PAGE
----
Ahipara is a town and locality in Northland, New Zealand at the southern end of Ninety Mile Beach, with the Tauroa Peninsula to the west and Herekino Forest to the east. Ahipara Bay is to the north west. Kaitaia is 14 km to the north east,[1] and Pukepoto is between the two.

Coordinates: 35°10′17″S 173°9′12″E
CountryNew Zealand
RegionNorthland Region
DistrictFar North District

The population was 1,065 in the 2013 Census, a decrease of 57 from 2006.[2]

Iwi, Marae & Hapū

Ahipara is located within the rohe (tribal area) of Te Rarawa, and has strong affiliations to the iwi.[3]

Ahipara hosts three marae affiliated with Te Rarawa hapū:[4][5]


Pre-European settlement

The name comes from the Māori language words ahi, meaning fire, and para, a large fern, and can be translated as "a fire at which para was cooked". Prior to the late 18th century, the area was called Wharo, which means "stretched out". That name originated when the chief Tohe ordered a slave to measure the distance the tide had receded, by counting the number of arm-spans from the high water level.[9]

European settlement

The area was popular with kauri gum-diggers during the late 19th and early 20th centuries.[10] The Ahipara Gumfields Historic Reserve is to the south of the town.

Shipwreck Bay (Te Kōhanga in Māori), at the southern point of Ahipara Bay, contains a number of wrecks visible at low tide.[11]

Ahipara Bay was once well known for its toheroa shellfish, but gathering these is restricted due to their near-extinction.[12][13]


Ahipara and Shipwreck Bays are popular surfing spots.[14] The area featured in the 1966 surf movie The Endless Summer. Shipwreck Bay has been reported as one of the best left hand surf breaks in the world.[15] See also: Surfing in New Zealand.

Ahipara is on the Te Araroa Trail.


Ahipara School is a coeducational full primary (years 1-8) school with a decile rating of 3 and a roll of 241.[16] It was founded in 1872 as a mission school, and moved to its present site in 1901.[17]

Ahipara Sandhoppers Early Childhood Centre has been operating on the grounds of the Ahipara School for over 20 years.[18] Ahipara Sandhoppers has received recognition for their environmental initiatives.[19]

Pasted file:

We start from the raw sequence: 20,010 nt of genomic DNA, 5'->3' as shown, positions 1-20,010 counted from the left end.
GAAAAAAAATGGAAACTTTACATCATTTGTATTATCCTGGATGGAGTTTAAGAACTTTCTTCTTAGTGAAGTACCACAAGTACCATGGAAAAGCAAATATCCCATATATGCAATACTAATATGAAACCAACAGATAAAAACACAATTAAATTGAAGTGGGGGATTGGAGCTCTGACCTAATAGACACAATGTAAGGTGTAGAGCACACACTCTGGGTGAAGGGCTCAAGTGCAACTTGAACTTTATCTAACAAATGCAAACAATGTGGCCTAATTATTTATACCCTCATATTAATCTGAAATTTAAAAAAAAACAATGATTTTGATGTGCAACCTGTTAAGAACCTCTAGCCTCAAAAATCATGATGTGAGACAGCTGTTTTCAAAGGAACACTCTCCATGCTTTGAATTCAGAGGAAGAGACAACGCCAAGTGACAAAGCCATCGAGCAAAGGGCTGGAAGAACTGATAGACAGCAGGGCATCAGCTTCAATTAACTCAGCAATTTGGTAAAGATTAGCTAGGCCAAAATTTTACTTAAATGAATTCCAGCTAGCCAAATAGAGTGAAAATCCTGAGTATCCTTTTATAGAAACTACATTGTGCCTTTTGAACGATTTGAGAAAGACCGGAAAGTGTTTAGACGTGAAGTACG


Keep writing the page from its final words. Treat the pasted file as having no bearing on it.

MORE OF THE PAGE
Ahipara has a number of coastal care groups, including the Ahipara Komiti Takutaimoana (for present and future sustainable use and protection of the Kaimoana/seafood) and Ahipara Community CoastCare (protection and restoration of the dune environment).[20]


  1. "Northland places". Te Ara: The Encyclopedia of New Zealand.
  2. 2013 Census QuickStats about a place  : Ahipara
  3. Te Rarawa
  4. "Te Kāhui Māngai directory". tkm.govt.nz. Te Puni Kōkiri.
  5. "Māori Maps". maorimaps.com. Te Potiki National Trust.
  6. Korou Kore Marae: Tūrangawaewae o Ngāti Moroki
  7. Te Rarawa, Roma Marae
  8. Te Rarawa Iwi: Wainui Marae
  9. A W Reed (2002). The Reed Dictionary of New Zealand Place Names. p. 5. ISBN 0-7900-0761-4.
  10. "The Kauri Gum Industry". ahipara.co.nz. 2004. Archived from the original on 24 July 2011. Retrieved 4 July 2011.
  11. "Top of the North - Ahipara". Destination Northland. Archived from the original on 2007-10-12. Retrieved 2008-01-12.
  12. "Aquaculture Bill Submission". Ahipara Online. 11 February 2011. Retrieved 4 July 2011.
  13. Orange, Claudia (2 March 2009). "Northland places - Aupōuri Peninsula". Te Ara: The Encyclopedia of New Zealand.
  14. Discover New Zealand - A Wises Guide (9th ed.). Wises Publications. 1994. p. 1.
  15. "Shipwreck Bay". surfingatlas.com.
  16. Education Counts: Ahipara school
  17. "Ahipara Primary School - School Description" (PDF). Archived from the original (pdf) on 2008-10-14. Retrieved 2008-01-12.
  18. "Ahipara Sandhoppers Early Childhood - ERO Report".
  19. "Ahipara youngsters lead the way". Predator Free NZ Trust.
  20. "Coastcare group profiles". Northland Regional Council.
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